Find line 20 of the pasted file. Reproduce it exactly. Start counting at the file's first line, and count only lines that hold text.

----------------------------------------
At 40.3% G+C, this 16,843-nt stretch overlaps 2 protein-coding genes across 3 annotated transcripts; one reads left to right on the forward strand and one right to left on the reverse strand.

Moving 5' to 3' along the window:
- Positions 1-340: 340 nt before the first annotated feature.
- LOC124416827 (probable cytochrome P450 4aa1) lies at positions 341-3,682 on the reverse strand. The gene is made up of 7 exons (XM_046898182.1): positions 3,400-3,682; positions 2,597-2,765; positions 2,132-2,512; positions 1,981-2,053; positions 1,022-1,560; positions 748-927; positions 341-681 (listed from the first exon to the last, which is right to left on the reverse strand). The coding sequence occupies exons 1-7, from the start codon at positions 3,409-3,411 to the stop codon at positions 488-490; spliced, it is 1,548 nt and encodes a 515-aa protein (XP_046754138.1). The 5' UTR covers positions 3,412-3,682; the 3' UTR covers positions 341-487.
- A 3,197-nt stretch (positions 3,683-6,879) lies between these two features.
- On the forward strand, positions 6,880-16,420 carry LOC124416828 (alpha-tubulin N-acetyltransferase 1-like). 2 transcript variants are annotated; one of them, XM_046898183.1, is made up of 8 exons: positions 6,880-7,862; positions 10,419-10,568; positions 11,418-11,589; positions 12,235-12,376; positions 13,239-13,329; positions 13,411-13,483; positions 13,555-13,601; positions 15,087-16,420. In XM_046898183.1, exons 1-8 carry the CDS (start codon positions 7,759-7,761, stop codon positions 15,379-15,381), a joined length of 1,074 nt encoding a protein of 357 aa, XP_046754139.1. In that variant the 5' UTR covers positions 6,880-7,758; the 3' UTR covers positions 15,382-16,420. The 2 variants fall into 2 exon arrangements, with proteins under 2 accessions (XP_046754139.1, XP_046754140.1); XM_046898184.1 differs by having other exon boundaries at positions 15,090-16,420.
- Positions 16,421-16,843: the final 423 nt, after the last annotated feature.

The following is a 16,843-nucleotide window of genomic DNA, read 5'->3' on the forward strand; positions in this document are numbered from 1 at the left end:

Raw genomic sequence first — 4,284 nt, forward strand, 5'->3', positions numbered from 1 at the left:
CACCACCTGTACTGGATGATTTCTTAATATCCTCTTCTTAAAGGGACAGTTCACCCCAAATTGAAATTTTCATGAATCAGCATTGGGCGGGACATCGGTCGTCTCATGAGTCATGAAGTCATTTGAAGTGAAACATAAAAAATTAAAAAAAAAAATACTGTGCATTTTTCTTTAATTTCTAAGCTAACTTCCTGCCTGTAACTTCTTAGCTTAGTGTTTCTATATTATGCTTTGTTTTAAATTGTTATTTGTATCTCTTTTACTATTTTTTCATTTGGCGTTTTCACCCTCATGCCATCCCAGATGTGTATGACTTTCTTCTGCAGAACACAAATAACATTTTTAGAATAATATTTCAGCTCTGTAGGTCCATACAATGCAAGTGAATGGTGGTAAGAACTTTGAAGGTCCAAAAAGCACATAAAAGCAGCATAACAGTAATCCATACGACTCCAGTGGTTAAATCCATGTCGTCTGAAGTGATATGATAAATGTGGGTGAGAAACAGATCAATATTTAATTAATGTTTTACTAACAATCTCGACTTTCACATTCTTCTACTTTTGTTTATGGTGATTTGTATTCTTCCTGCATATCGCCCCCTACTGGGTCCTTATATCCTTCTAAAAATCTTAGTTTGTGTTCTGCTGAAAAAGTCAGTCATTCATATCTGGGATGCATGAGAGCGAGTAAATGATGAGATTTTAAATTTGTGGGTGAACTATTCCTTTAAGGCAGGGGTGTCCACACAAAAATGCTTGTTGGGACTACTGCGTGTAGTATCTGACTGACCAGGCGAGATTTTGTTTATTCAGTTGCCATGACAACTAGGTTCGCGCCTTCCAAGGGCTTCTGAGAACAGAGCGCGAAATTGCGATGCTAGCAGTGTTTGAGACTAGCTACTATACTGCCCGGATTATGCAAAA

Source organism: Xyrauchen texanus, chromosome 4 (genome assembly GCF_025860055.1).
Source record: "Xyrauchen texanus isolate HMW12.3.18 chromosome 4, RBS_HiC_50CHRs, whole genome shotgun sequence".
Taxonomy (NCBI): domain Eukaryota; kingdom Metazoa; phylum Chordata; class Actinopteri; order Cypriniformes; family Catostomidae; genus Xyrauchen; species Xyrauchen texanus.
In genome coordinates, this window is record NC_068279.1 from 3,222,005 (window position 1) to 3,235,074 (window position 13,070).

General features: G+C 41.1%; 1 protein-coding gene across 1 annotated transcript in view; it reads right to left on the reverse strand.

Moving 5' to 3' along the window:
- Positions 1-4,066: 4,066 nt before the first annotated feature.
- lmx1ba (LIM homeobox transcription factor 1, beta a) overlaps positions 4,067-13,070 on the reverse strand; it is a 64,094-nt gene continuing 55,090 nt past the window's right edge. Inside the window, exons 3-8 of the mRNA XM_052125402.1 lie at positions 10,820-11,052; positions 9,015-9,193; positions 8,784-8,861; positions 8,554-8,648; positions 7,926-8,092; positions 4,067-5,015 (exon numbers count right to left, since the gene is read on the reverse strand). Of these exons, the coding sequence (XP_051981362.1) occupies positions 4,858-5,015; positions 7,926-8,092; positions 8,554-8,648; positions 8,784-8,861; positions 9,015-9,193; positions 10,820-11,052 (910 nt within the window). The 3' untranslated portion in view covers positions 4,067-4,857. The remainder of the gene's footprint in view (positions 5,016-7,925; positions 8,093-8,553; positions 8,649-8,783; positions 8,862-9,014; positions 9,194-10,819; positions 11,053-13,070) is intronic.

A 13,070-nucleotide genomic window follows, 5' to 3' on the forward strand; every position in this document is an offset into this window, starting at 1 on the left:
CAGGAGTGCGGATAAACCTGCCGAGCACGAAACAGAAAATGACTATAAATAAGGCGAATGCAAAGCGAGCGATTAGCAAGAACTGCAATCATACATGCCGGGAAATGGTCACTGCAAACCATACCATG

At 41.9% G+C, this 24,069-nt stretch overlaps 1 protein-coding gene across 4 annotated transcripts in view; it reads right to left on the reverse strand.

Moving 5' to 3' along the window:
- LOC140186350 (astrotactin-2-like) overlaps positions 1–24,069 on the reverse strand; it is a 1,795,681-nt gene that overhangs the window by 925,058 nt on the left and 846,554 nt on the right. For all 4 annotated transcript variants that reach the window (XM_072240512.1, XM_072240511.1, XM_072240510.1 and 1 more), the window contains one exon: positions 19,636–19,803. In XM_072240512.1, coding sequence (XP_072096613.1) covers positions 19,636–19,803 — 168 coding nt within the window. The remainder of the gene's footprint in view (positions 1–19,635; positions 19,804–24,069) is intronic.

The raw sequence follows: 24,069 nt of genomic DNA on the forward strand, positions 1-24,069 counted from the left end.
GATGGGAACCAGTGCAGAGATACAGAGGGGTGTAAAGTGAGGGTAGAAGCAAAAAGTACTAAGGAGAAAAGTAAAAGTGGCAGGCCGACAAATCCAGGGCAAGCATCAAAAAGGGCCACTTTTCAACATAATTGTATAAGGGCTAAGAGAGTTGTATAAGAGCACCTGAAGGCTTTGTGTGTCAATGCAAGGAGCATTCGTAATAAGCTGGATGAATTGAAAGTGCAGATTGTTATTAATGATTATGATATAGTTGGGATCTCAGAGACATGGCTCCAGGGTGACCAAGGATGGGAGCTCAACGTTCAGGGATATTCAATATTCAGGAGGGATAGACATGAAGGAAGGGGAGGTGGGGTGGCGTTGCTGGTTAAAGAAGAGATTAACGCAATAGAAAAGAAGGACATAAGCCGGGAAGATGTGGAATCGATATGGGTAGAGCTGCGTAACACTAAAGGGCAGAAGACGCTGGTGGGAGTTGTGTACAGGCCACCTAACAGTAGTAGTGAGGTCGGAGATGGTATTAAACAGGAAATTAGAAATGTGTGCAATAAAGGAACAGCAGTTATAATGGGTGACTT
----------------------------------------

CAGGAGTGCGGATAAACCTGCCGAGCACGAAACAGAAAATGACTATAAATAAGGCGAATGCAAAGCGAGCGATTAGCAAGAACTGCAATCATACATGCCGGGAAATGGTCACTGCAAACCATACCATG